|The upper levels of the Minnesota farm system|
dried up during the Bill Smith era.
No one person can handle the scouting chores for 50 rounds of the draft, no one person can scour the Dominican and Japan for free-agent talent, no one person can run five minor-league affiliates, no one person can tend to the details of teaching a high-school fireballer a change up or converting a college shortstop to second base.
General managers have to delegate all that. It doesn't matter if the GM is Bill Smith or Terry Ryan -- he isn't directly running the amateur draft in June. That's the scouting director's job. The GM has laid out for the scouting department what the organization needs, what their budget to sign players is, what the priorities are -- and then it's up to the scouts to find and draft and sign that talent, and it's up to the minor league staff to develop it.
Bill Smith inherited his player development team. It wasn't precisely the team Ryan had -- scouting director Mike Radcliff moved into a different post, and Deron Johnson became scouting director -- but there was a great deal of stability, and one can assume that as the 2007 transition was planned that Smith had some say in who landed in what jobs.
We do know that the Twins under Ryan were very good at filling holes and fixing problems by promoting from the minor leagues. And we also know that didn't work in 2011.
The Twins are widely viewed as short on talent in the upper reaches of the minors. It shows in the records at Triple-A Rochester, which has lost 90-plus games each of the last two years.
What's gone wrong?
There are three ways for teams to add young talent:
- Through the draft;
- Signing free agents (generally foreign players)
- Trading for minor leaguers
The Twins have drafted in the bottom half for about a decade. (There was one year in the '00s in which they drafted 14th of 30 teams). The prime picks are gone by the time they get to select; those that do slip to the bottom half of the first round generally have "signability" issues.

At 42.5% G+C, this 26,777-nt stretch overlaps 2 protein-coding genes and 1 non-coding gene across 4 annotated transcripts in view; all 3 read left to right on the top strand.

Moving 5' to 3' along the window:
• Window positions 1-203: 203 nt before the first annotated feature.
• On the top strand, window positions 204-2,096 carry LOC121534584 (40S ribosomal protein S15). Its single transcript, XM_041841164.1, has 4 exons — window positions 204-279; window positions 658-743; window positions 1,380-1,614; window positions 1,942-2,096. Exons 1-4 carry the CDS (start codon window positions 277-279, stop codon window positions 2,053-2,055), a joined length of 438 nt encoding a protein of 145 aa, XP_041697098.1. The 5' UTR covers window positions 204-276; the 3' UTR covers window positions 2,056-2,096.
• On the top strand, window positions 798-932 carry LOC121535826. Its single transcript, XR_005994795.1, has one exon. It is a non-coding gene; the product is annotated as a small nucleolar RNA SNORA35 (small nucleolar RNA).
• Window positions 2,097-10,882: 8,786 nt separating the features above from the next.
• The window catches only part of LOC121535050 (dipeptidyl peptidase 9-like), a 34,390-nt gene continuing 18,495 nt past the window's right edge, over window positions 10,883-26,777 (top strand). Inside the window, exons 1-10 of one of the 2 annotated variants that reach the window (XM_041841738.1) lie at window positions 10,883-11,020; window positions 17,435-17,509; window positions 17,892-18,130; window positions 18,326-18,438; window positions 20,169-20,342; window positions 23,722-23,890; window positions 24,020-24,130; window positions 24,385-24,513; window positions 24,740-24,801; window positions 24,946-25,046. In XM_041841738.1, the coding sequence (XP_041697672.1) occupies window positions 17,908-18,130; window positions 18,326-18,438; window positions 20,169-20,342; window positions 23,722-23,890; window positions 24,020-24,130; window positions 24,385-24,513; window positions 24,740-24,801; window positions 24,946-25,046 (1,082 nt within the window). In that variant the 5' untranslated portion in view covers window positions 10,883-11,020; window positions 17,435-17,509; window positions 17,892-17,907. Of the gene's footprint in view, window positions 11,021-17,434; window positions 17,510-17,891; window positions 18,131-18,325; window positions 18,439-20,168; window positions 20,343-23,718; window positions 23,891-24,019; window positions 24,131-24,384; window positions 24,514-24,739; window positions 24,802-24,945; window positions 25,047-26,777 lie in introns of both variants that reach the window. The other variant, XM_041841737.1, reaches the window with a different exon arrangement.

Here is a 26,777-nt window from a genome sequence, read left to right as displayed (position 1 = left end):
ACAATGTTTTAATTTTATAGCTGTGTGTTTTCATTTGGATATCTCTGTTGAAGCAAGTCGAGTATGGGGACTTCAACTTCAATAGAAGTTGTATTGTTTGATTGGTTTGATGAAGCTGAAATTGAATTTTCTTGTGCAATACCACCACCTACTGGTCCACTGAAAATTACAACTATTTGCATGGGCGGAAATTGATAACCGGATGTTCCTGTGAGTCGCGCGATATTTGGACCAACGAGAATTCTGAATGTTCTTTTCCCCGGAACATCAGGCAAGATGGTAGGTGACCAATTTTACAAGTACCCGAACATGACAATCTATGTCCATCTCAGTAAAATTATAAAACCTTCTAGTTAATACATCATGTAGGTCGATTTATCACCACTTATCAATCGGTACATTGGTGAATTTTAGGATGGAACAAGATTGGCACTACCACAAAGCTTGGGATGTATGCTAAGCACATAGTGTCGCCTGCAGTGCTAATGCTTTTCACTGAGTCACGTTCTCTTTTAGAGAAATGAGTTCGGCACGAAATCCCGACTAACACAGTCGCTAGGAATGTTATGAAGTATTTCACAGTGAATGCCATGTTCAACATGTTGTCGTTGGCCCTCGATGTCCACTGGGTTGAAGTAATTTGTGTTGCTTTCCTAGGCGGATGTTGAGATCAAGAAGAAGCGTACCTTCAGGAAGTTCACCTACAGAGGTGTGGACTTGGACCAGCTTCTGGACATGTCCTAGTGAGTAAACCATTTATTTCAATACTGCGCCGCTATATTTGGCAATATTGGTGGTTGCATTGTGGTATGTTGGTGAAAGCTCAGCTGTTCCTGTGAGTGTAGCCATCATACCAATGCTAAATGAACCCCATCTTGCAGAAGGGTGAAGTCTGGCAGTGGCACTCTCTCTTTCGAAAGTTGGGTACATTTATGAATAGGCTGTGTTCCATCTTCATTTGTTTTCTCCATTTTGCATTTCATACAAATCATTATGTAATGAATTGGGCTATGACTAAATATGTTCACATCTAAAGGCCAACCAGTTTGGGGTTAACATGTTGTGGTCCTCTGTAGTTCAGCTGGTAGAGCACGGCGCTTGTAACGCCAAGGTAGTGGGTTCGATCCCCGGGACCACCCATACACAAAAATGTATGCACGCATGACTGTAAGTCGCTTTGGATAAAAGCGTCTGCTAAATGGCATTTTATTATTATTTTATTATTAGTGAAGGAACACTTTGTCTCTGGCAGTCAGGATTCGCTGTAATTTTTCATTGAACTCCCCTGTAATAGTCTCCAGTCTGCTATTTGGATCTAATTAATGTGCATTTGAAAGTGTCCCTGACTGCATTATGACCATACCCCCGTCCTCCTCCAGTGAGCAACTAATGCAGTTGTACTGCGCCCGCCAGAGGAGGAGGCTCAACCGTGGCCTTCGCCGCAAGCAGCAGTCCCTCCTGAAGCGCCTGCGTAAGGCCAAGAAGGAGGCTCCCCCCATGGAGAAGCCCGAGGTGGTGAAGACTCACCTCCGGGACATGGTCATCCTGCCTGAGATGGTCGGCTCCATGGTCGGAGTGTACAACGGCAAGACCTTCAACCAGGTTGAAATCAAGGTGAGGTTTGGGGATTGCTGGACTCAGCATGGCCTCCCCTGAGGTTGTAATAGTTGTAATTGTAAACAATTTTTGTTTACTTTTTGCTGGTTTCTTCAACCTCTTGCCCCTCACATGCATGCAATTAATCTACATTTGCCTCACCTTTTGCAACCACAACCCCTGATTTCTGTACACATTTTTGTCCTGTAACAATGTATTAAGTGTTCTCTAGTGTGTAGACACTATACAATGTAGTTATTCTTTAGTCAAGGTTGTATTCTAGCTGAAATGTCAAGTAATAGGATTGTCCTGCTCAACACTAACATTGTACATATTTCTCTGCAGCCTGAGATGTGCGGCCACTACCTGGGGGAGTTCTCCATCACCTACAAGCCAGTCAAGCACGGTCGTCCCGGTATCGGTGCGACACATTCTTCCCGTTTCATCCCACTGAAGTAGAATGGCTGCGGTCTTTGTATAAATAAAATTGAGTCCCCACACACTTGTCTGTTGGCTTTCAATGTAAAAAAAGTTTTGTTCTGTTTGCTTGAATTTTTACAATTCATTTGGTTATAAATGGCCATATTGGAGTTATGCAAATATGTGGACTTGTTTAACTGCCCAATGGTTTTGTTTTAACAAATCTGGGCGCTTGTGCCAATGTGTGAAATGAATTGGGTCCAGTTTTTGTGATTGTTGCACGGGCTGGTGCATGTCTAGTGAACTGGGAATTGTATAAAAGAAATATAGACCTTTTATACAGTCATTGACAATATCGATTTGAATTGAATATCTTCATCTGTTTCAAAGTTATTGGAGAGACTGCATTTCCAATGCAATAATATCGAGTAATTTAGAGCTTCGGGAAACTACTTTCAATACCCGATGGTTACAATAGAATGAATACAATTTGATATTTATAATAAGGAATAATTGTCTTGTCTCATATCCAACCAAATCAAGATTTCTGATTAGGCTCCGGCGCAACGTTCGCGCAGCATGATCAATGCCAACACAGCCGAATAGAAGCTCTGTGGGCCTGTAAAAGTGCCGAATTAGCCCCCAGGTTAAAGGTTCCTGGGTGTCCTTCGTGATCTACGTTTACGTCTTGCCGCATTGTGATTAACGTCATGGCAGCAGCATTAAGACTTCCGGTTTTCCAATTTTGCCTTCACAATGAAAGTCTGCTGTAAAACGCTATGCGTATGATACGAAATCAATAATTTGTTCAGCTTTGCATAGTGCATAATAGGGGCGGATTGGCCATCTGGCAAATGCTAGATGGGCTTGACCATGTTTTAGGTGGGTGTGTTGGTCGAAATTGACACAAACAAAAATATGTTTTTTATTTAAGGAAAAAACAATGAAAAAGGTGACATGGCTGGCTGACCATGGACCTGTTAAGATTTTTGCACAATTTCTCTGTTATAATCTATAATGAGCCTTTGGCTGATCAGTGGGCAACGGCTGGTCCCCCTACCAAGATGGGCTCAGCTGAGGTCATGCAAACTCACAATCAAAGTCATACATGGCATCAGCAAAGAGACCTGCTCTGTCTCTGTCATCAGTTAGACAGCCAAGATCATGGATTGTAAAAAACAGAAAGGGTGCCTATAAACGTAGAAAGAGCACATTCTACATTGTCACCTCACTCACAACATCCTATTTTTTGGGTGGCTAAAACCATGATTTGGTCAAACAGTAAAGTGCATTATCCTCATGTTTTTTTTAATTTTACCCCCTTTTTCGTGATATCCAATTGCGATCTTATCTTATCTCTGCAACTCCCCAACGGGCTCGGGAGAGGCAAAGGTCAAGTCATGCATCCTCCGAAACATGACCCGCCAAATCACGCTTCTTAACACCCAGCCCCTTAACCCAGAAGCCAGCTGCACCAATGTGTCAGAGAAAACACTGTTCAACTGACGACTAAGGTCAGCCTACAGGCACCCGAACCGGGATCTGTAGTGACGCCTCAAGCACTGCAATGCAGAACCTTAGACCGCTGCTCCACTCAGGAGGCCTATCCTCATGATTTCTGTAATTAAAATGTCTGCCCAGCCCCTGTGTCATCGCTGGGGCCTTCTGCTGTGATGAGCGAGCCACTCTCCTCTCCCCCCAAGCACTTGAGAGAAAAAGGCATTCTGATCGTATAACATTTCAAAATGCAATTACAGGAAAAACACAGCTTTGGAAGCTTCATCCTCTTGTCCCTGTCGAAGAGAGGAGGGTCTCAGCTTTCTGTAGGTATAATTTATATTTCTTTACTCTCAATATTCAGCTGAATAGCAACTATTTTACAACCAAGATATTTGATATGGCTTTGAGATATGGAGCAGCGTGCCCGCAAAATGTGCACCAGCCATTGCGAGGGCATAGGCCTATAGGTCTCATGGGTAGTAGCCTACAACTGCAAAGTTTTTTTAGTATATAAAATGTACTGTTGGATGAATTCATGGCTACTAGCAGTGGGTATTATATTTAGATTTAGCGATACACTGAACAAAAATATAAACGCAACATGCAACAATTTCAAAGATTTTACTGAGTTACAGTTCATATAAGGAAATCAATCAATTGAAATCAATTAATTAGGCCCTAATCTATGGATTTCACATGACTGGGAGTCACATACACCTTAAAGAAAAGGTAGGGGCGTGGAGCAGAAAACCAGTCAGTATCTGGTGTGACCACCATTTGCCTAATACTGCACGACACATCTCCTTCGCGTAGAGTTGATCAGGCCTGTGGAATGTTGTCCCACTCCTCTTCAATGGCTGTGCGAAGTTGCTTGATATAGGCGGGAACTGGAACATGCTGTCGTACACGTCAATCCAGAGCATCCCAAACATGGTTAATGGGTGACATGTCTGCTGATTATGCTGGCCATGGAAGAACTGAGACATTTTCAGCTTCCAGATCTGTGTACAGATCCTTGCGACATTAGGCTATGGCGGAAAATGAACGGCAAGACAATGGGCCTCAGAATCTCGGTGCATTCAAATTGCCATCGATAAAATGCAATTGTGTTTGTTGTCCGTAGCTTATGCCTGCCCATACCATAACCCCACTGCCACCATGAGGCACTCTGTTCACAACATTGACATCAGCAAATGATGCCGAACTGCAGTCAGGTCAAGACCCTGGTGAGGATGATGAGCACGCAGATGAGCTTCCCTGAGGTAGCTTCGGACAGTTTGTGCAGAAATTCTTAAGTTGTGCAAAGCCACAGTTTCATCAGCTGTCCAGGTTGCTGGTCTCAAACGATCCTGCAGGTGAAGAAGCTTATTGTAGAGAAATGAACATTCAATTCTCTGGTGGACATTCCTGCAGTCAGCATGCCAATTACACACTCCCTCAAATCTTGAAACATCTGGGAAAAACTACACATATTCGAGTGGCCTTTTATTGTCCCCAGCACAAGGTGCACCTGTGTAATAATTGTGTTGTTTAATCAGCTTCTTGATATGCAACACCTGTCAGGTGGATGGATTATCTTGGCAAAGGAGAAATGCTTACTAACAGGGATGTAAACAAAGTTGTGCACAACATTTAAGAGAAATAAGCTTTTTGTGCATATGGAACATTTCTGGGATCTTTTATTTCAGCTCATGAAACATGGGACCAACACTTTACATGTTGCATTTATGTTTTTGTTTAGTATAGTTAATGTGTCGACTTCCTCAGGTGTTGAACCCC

The Twins under Smith have actually been more willing than in the past to bust "slot" constraints to meet the price of draftees. They broke with the commissioner's office's recommended spending to sign Kyle Gibson in 2009 and all three of their top picks in 2011. Willingness to spend in the draft wasn't the issue during the Smith era.
The Twins have long been big on signing players in what might be described as "underscouted" regions of the world. They were one of the first to establish a significant presence in Venezuela and Australia; they are the leaders in signing players out of Europe.
But they haven't gotten much out of the Aussie and European ventures, and, as noted during the Wilson Ramos kidnap drama, they (and most other organizations) have felt forced to pull back from Venezuela.
The Smith regime has established a presence in the Dominican Republic, a heavily scouted nation that produces a lot of talent, and Miguel Sano is a prime piece. But it will take a while for the Dominican venture to bear major league fruit.
This is an area in which the Twins have really fallen off. Ryan's reign was marked by a number of shrewd pick-ups of talent from the lower levels of other systems: David Ortiz, Jason Bartlett, Cristian Guzman, Joe Mays, Francisco Liriano. All were in A ball when the Twins acquired them; all became regulars.
Kevin Towers, then the general manager of the Padres and now with the Diamondbacks, once said that the problem with trading with Ryan was that "He knows your farm system better than you do."
For whatever reason -- luck or warier trading partners or a slippage in scouting -- that knack has left. The Twins haven't, to be sure, been in the business of trading veterans for kids very often in the past decade, and that's almost certainly part of why that aspect of player acquisition has dried up.